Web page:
Your club’s new kit has launched but how do you know the kit you’re looking to buy is the real deal? With so much choice available, Back Four want to make sure you’re not wasting your hard-earned cash and are continuing to support your club.
Back Four have years of experience in training law enforcement officers on how to spot a fake. Now we’re giving you full access, so you can see the warning signs, make the right decisions and stay on the right side of the law.
Back Four’s Top 6 Insider Tips
The biggest giveaway. Remember a bargain is never as good as it seems. If the shirt is 60% cheaper than it should be – it’s probably a fake.
The latest kit releases will never be marked-down and are generally not reduced until the full season ends.
Back Four Insider TIP: In our experience current season fakes are generally listed for around £30 when they should be £60-£70. This is the biggest clue when it comes to buying a shirt.
Wait for the official launch and look to buy from reputable retailers.
Sometimes counterfeit shirts may look like-for-like, but the quality simply can’t be replicated. Look out for poor stitching, fabric quality, fit and sizing issues.
Back Four Insider TIP: Look inside the shirt at the stitching quality, particularly around the neckline and the badge. If it looks poorly made – it probably is.
The Kit manufacturer logos are printed onto the fabric with a fake, see above. It’s a cheaper way to do it, so something counterfeiters love.
Back Four Insider TIP: Look at the badges, icons and logo on the shirt. Counterfeiters will cut costs where they can, so when it comes down to attention to detail – they’re not winning any trophies.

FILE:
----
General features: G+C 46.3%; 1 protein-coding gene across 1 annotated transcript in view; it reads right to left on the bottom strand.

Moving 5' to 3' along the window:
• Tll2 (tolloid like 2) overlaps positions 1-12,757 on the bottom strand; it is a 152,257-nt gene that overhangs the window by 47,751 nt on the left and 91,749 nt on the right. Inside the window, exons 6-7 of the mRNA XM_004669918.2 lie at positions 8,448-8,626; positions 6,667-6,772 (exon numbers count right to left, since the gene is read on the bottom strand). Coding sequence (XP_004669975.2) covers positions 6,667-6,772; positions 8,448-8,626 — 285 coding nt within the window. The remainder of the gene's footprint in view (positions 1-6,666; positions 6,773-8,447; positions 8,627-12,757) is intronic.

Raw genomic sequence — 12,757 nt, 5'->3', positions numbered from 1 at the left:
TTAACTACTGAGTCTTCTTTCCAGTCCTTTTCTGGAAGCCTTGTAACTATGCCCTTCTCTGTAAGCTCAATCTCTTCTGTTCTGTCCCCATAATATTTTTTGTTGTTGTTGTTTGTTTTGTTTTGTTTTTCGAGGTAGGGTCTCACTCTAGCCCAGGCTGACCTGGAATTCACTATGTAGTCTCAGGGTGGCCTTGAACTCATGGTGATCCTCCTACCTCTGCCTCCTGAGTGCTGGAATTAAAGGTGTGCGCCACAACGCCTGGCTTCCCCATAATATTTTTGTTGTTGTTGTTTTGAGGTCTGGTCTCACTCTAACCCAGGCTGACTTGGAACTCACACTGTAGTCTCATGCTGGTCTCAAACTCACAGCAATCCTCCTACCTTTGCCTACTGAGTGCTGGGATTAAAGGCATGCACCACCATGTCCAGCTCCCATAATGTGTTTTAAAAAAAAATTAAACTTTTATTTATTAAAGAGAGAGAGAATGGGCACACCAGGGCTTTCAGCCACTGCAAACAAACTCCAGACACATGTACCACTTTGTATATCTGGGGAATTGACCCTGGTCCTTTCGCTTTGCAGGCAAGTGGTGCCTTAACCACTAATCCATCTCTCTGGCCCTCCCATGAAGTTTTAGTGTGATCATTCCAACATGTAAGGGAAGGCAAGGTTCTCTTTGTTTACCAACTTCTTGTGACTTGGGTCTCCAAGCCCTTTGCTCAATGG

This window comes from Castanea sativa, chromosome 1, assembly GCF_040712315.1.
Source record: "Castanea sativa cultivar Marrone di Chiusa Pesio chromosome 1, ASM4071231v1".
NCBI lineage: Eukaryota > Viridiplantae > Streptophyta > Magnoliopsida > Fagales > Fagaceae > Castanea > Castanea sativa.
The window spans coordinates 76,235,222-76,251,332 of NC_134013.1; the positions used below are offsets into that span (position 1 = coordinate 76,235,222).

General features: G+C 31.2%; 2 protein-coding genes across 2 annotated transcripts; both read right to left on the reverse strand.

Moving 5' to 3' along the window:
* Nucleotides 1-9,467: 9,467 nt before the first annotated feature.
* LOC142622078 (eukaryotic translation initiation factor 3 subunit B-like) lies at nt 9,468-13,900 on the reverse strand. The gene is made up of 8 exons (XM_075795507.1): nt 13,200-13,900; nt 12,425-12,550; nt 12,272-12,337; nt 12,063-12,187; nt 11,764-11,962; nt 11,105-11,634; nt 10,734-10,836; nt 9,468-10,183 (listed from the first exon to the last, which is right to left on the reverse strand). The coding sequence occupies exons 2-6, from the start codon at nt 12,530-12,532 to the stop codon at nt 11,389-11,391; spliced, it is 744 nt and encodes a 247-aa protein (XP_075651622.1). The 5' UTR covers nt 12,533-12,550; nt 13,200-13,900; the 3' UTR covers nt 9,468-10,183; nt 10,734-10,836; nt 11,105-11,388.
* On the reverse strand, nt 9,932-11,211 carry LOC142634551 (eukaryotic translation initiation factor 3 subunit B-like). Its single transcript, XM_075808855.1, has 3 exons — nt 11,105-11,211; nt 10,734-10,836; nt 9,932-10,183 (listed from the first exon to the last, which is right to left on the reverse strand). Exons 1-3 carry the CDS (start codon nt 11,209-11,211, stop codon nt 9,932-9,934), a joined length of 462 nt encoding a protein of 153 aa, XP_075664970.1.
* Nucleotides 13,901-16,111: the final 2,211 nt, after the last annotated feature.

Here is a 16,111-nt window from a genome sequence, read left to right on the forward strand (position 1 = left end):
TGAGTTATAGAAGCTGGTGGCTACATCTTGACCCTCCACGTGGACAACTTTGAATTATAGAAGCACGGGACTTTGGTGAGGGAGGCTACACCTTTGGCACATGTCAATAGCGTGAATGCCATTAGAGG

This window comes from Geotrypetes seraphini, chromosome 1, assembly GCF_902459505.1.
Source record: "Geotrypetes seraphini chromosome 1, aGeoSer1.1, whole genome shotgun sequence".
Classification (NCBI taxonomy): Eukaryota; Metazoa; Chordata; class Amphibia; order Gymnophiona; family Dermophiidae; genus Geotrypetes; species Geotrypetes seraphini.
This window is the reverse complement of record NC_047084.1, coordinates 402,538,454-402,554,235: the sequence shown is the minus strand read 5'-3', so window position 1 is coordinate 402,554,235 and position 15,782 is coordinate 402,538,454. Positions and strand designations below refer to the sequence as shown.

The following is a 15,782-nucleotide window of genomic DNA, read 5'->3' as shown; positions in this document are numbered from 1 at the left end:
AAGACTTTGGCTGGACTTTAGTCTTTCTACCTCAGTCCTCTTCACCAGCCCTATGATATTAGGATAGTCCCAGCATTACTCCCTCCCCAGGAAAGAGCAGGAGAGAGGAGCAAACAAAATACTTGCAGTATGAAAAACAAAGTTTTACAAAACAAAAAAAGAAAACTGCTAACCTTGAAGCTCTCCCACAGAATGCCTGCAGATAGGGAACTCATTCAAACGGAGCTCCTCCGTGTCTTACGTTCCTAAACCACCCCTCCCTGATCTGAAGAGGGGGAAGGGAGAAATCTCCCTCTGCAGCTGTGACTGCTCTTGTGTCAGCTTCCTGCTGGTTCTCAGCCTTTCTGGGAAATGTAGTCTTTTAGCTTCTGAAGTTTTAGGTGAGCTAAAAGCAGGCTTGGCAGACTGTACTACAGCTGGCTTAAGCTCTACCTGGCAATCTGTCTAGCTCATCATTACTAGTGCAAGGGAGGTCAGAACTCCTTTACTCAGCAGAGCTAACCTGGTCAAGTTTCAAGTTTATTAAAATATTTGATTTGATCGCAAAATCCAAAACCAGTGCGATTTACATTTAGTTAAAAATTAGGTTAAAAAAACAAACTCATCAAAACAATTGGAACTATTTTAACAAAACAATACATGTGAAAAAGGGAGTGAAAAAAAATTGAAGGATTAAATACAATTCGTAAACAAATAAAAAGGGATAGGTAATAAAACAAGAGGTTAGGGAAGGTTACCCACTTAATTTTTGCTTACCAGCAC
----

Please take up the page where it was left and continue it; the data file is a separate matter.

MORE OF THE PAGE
3) Counterfeiters make Mistakes:
It won’t take too long to discover the simple (often comical) slip-ups that counterfeiters often make.
This shirt is missing the Nike ‘swoosh’ mark found on the real shirt.
A shirt made by Umbro but Puma branding on the tag – we don’t think so!
Adidas branding on an Under Armour sponsored shirt – a sure sign of a fake.
We hope die-hard Liverpool fans would spot this – a tag stating ‘home’, yet an away kit.
Back Four Insider TIP: It’s all in the detail. Ask advice from a friend or family member who may know the kits better and google the new releases to see how the kits should look – back and front!
4) Swing Tag Botch Ups
Swing tags attached to the shirt are a great indicator of a fake and one of the first we warn law enforcement teams about. Just because there is a swing tag doesn’t mean it’s genuine!
Back Four Insider TIP: First check the UPC sticker (Barcode sticker) on the tag. If there isn’t one – it’s a fake.
The UPC sticker should be exactly that – a sticker, not something pre-printed and used across all the tags.
The UPC sticker should include all wording correlating to the product. If the text is generic stating words like ‘ADIDAS JSY’ – it’s a fake.
Lastly, a size sticker is a flashing beacon for the law enforcement team – so look for this if trying to spot a fake.
Counterfeiters are lazy and looking to cut costs where they can, details like this are time consuming and add more expense. The more generic they can make the tag – the more fake shirts a tag can be used on.
5) Care Labels
Back Four Insider TIP: This is a simple one – check the care label for any numbers or marks written in pen or biro, as seen below.
Counterfeiter factories do this as part of the counting process. 99.9% of the fake shirts we’ve seen have pen marks and it’s a clear marker for you.
6) Buy from reputable retailers:
If you want to be sure you’re buying an official product buy from a reputable retailer. You wouldn’t buy a child’s car seat from a dodgy website – so don’t put yourself at risk. Not only will the product be poorly made, in unknown conditions, by staff not working to health and safety standards – you’re also putting your card details at risk.
Official images can be stolen easily from official websites, so don’t let that con you. The shirt that turns up may not look the same.
Back Four Insider TIP: When buying online look for the ‘http’ or ‘https’ at the start of the web address and the SSl certificate. Further details can be found here.
Over to you!